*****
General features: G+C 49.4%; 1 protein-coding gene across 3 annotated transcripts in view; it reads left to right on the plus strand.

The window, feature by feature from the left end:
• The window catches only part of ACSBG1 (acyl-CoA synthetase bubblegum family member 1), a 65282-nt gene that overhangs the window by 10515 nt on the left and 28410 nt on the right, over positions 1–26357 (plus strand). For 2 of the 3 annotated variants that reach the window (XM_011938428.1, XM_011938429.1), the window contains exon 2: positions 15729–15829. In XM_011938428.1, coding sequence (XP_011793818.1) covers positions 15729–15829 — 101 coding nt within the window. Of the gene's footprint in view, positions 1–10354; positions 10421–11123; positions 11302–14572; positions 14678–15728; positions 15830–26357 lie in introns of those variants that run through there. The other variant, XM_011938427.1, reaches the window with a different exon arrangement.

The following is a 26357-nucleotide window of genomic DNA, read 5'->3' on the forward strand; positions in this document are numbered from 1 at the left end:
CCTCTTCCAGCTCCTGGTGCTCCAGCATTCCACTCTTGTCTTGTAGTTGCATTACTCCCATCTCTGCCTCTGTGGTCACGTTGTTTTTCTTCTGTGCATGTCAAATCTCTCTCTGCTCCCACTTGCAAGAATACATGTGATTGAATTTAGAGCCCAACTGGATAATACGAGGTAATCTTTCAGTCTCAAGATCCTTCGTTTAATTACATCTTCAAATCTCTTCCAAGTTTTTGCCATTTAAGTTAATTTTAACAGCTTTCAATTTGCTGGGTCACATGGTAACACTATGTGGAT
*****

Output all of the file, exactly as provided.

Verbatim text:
General features: G+C 49.4%; 1 protein-coding gene across 3 annotated transcripts in view; it reads left to right on the plus strand.

The window, feature by feature from the left end:
• The window catches only part of ACSBG1 (acyl-CoA synthetase bubblegum family member 1), a 65282-nt gene that overhangs the window by 10515 nt on the left and 28410 nt on the right, over positions 1–26357 (plus strand). For 2 of the 3 annotated variants that reach the window (XM_011938428.1, XM_011938429.1), the window contains exon 2: positions 15729–15829. In XM_011938428.1, coding sequence (XP_011793818.1) covers positions 15729–15829 — 101 coding nt within the window. Of the gene's footprint in view, positions 1–10354; positions 10421–11123; positions 11302–14572; positions 14678–15728; positions 15830–26357 lie in introns of those variants that run through there. The other variant, XM_011938427.1, reaches the window with a different exon arrangement.

The following is a 26357-nucleotide window of genomic DNA, read 5'->3' on the forward strand; positions in this document are numbered from 1 at the left end:
CCTCTTCCAGCTCCTGGTGCTCCAGCATTCCACTCTTGTCTTGTAGTTGCATTACTCCCATCTCTGCCTCTGTGGTCACGTTGTTTTTCTTCTGTGCATGTCAAATCTCTCTCTGCTCCCACTTGCAAGAATACATGTGATTGAATTTAGAGCCCAACTGGATAATACGAGGTAATCTTTCAGTCTCAAGATCCTTCGTTTAATTACATCTTCAAATCTCTTCCAAGTTTTTGCCATTTAAGTTAATTTTAACAGCTTTCAATTTGCTGGGTCACATGGTAACACTATGTGGAT